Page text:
Better Teachers Start Right

We all have favourite teachers. Good teachers. Teachers we had has a child and remember fondly. And if we are lucky enough to wear the parents ‘hat’ now then we will have those who we regard as ‘good’ teachers, teachers who are making a difference to our children’s education.
Christopher Bantick’s article in The Age (7/6/13) depicts the current educational landscape in Australia. He argues that the emphasis on attaining  higher degrees does not necessarily lead to better teachers. “Degree creep is affecting school teaching.” It would seem that schools are trending to employ teachers with higher degrees and yet schools are still failing standards in literacy and numeracy. The teaching has not improved.
Apparently Finland’s teachers all hold a Masters degree as a point of entry into education. But it is not the qualification that determines the quality of teacher. Only the ‘best brains may apply’. If we continue to value education then we need to want more than the average Joe applying to study a Bachelor or Masters in Education. And we need to see the higher degree as nothing more than a trend in our Australian educational landscape.  What makes a good teacher? What makes a better teacher? 
The right starting point it seems makes the better teacher.

Love affair with…

I have had a real love and hate relationship over the years with The Age. It was the only newspaper I read regularly. But something changed about 15 years ago…the paper went all liberal and sordid. I couldn’t in good faith have a copy of the Sunday edition especially, on the breakfast table without fear that one of my children would find it and want to read about the latest sex scandal or tale of woe. Plus I wasn’t really up for that over my morning coffee. Nowadays we read it online.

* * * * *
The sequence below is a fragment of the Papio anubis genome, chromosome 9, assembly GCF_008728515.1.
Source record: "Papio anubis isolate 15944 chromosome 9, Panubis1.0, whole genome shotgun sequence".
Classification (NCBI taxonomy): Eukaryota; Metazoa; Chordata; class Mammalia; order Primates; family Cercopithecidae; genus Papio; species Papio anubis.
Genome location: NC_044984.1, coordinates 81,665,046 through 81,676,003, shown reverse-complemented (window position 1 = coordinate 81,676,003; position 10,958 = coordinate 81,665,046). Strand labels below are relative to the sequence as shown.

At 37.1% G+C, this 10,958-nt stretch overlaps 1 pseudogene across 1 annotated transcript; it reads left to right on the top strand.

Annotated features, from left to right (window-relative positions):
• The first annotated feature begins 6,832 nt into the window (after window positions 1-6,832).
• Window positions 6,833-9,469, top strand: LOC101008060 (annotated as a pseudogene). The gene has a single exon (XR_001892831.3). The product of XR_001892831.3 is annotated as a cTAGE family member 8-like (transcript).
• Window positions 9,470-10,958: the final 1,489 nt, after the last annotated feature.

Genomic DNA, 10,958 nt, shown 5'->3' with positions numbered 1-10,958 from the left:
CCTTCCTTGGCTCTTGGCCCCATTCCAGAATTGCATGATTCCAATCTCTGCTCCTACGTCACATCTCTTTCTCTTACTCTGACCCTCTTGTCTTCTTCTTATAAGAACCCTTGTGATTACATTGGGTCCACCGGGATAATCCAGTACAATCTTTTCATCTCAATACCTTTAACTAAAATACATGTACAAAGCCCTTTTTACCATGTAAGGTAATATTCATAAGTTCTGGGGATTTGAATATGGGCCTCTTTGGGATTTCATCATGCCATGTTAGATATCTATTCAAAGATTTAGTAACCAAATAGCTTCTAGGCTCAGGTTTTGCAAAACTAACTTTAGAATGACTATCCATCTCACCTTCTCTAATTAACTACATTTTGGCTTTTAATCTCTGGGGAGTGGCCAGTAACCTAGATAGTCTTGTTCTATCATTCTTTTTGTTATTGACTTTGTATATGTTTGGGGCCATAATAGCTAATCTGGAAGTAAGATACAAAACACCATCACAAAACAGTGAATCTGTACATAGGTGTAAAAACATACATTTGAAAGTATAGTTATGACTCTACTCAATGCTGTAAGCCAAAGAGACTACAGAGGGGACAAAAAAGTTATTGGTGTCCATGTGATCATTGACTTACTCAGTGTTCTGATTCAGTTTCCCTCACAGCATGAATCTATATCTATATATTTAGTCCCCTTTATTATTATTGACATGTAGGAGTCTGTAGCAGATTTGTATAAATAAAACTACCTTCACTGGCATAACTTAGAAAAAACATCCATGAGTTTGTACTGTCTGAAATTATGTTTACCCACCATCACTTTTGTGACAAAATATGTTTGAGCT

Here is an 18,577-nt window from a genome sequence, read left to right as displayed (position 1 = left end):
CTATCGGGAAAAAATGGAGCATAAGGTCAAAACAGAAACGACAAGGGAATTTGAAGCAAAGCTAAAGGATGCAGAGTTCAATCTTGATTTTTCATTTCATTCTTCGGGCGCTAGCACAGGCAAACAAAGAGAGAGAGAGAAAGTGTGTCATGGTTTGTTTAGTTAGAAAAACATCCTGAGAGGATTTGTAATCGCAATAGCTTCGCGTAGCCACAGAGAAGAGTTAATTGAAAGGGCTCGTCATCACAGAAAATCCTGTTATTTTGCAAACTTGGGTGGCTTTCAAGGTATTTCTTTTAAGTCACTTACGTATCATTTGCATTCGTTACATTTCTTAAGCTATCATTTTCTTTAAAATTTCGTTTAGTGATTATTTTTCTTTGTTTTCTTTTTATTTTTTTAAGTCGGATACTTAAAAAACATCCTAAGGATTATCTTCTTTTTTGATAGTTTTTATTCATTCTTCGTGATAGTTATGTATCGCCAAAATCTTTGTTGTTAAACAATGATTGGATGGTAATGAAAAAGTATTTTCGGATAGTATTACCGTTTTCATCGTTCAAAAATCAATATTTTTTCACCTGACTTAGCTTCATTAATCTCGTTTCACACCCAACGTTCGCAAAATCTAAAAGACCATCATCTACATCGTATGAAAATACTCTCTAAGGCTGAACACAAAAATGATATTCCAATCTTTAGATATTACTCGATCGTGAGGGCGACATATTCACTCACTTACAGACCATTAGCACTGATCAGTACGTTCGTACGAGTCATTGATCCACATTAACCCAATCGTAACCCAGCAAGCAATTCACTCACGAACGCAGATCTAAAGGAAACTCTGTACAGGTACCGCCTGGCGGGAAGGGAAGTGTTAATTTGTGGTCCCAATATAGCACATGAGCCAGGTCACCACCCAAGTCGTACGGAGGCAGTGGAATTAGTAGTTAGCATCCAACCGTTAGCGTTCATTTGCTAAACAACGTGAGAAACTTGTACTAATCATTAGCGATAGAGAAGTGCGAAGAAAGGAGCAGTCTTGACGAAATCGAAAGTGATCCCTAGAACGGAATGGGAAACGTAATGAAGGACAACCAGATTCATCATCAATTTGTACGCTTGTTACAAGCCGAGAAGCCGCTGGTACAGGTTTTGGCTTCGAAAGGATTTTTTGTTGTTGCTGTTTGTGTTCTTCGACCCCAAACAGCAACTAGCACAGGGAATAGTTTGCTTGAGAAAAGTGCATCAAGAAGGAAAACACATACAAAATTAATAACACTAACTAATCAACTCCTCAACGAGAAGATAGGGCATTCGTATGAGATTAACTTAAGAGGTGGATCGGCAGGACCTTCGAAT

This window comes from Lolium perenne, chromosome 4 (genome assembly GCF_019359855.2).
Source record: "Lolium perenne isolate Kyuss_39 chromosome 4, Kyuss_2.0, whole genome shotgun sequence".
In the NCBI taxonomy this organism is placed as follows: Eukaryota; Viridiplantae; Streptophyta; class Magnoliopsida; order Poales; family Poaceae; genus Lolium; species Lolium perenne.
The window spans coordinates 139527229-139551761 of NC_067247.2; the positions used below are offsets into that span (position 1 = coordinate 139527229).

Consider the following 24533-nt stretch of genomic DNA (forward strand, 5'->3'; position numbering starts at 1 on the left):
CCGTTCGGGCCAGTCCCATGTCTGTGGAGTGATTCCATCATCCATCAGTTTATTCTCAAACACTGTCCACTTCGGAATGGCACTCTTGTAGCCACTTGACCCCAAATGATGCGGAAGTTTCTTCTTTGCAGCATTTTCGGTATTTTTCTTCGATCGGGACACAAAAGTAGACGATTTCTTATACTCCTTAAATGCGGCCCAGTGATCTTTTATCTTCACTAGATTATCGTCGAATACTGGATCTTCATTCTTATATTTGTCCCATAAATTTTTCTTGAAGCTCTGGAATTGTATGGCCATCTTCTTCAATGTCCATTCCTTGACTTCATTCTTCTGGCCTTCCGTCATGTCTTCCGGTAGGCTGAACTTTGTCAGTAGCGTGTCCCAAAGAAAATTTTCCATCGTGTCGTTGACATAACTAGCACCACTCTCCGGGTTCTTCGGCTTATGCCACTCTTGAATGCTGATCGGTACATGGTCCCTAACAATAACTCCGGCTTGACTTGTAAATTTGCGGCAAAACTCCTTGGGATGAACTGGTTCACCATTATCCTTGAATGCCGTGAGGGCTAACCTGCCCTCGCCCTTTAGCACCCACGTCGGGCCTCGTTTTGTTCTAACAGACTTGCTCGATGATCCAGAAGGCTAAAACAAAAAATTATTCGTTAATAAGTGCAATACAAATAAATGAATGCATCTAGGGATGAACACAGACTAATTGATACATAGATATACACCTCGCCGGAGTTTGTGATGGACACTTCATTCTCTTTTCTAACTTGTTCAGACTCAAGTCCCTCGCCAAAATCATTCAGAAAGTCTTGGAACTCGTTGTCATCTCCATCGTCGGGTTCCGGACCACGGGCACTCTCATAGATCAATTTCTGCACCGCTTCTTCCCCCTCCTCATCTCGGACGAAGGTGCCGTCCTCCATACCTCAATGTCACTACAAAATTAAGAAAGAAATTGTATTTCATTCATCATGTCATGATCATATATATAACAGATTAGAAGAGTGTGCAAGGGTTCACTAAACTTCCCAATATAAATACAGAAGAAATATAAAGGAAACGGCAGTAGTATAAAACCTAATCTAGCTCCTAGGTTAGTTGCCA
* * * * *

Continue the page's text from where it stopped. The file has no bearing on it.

So today after a very long supermarket shop, alone – yes a big one at the start of the school holidays, the aim being not to have to go back again for a week(!!!) – I picked up The Sunday Age because I wanted to read about Marion Grasby – from season 2 of Masterchef. A great piece and she just seems so nice.

But what I was really excited to also read about:

Mia Freedmans’s take on married couples demonstrating affection for one another. Yes, it is great to be madly in love with your spouse. And be happy to show it.

from The Notebook

Karen Martini’s sweet treats we will need to try this week, include clove and chocolate kisses!

And Julia Baird’s article The Smart Wife.  Huma Abedin’s husband may have disgraced himself, but her response to the scandal offers a new narrative for wives affected by such things. She has the opportunity to be smart, be good, be compliant be complicit, be private, be decent. I would hope that she has the opportunity to forgive and to love again. History is one continuos stream of humankind’s sin and mistakes – we are forever hurting those we love with stupid mistakes.

I would love to see marriage celebrated and honoured in our society and this reflected back in the films we see, the papers we read and the tired couples we see playing with their kids on the weekend at the park. So to a week of kisses and love. May we be smart wives who are madly in love with our husbands.